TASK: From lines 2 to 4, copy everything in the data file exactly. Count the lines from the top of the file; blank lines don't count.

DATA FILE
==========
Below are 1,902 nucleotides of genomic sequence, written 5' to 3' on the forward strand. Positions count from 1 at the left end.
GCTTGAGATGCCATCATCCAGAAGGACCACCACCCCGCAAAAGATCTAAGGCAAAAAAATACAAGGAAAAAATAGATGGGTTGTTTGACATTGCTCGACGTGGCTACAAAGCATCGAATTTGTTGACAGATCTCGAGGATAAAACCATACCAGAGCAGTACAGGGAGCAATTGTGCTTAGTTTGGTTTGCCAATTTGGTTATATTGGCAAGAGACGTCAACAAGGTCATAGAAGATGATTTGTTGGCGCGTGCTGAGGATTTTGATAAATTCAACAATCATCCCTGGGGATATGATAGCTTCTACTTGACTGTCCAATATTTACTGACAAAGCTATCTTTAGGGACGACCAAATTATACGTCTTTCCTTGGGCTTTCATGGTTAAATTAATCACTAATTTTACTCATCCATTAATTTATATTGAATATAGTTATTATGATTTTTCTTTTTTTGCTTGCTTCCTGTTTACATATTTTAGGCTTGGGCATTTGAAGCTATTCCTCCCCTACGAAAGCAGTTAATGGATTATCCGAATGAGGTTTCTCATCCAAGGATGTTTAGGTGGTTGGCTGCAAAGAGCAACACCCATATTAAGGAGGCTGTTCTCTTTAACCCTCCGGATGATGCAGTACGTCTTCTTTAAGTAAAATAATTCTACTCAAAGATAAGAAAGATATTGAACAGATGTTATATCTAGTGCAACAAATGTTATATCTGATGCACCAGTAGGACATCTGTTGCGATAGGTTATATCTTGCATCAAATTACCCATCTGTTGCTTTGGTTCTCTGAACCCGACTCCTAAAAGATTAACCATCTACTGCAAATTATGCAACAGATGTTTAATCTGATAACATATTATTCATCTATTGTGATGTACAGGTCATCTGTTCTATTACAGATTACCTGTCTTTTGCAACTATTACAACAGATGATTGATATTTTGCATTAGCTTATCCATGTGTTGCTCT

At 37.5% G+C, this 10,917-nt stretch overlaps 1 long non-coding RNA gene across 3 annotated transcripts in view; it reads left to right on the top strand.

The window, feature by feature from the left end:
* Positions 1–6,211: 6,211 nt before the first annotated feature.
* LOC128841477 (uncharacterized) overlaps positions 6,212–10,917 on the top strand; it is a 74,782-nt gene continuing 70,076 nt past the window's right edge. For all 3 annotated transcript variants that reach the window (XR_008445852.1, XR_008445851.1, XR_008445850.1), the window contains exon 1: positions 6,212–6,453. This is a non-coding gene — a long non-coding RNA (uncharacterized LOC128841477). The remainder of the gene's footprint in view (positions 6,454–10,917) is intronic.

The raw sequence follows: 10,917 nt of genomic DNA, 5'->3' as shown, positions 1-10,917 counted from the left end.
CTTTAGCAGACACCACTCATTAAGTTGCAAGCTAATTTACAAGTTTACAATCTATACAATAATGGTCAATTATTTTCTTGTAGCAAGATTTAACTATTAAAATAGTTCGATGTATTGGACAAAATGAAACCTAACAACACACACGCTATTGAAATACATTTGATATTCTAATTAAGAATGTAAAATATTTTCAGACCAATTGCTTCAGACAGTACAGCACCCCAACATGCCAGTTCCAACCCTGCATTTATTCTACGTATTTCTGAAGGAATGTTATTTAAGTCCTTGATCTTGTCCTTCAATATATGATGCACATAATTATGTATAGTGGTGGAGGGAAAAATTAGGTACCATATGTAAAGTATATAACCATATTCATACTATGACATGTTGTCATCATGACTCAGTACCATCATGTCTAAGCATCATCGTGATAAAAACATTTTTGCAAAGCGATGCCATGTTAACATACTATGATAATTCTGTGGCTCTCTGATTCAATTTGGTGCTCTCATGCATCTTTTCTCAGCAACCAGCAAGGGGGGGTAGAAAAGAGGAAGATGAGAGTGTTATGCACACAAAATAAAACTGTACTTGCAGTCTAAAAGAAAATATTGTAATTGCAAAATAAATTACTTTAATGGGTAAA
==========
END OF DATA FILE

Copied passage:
GCTTGAGATGCCATCATCCAGAAGGACCACCACCCCGCAAAAGATCTAAGGCAAAAAAATACAAGGAAAAAATAGATGGGTTGTTTGACATTGCTCGACGTGGCTACAAAGCATCGAATTTGTTGACAGATCTCGAGGATAAAACCATACCAGAGCAGTACAGGGAGCAATTGTGCTTAGTTTGGTTTGCCAATTTGGTTATATTGGCAAGAGACGTCAACAAGGTCATAGAAGATGATTTGTTGGCGCGTGCTGAGGATTTTGATAAATTCAACAATCATCCCTGGGGATATGATAGCTTCTACTTGACTGTCCAATATTTACTGACAAAGCTATCTTTAGGGACGACCAAATTATACGTCTTTCCTTGGGCTTTCATGGTTAAATTAATCACTAATTTTACTCATCCATTAATTTATATTGAATATAGTTATTATGATTTTTCTTTTTTTGCTTGCTTCCTGTTTACATATTTTAGGCTTGGGCATTTGAAGCTATTCCTCCCCTACGAAAGCAGTTAATGGATTATCCGAATGAGGTTTCTCATCCAAGGATGTTTAGGTGGTTGGCTGCAAAGAGCAACACCCATATTAAGGAGGCTGTTCTCTTTAACCCTCCGGATGATGCAGTACGTCTTCTTTAAGTAAAATAATTCTACTCAAAGATAAGAAAGATATTGAACAGATGTTATATCTAGTGCAACAAATGTTATATCTGATGCACCAGTAGGACATCTGTTGCGATAGGTTATATCTTGCATCAAATTACCCATCTGTTGCTTTGGTTCTCTGAACCCGACTCCTAAAAGATTAACCATCTACTGCAAATTATGCAACAGATGTTTAATCTGATAACATATTATTCATCTATTGTGATGTACAGGTCATCTGTTCTATTACAGATTACCTGTCTTTTGCAACTATTACAACAGATGATTGATATTTTGCATTAGCTTATCCATGTGTTGCTCT

At 37.5% G+C, this 10,917-nt stretch overlaps 1 long non-coding RNA gene across 3 annotated transcripts in view; it reads left to right on the top strand.

The window, feature by feature from the left end: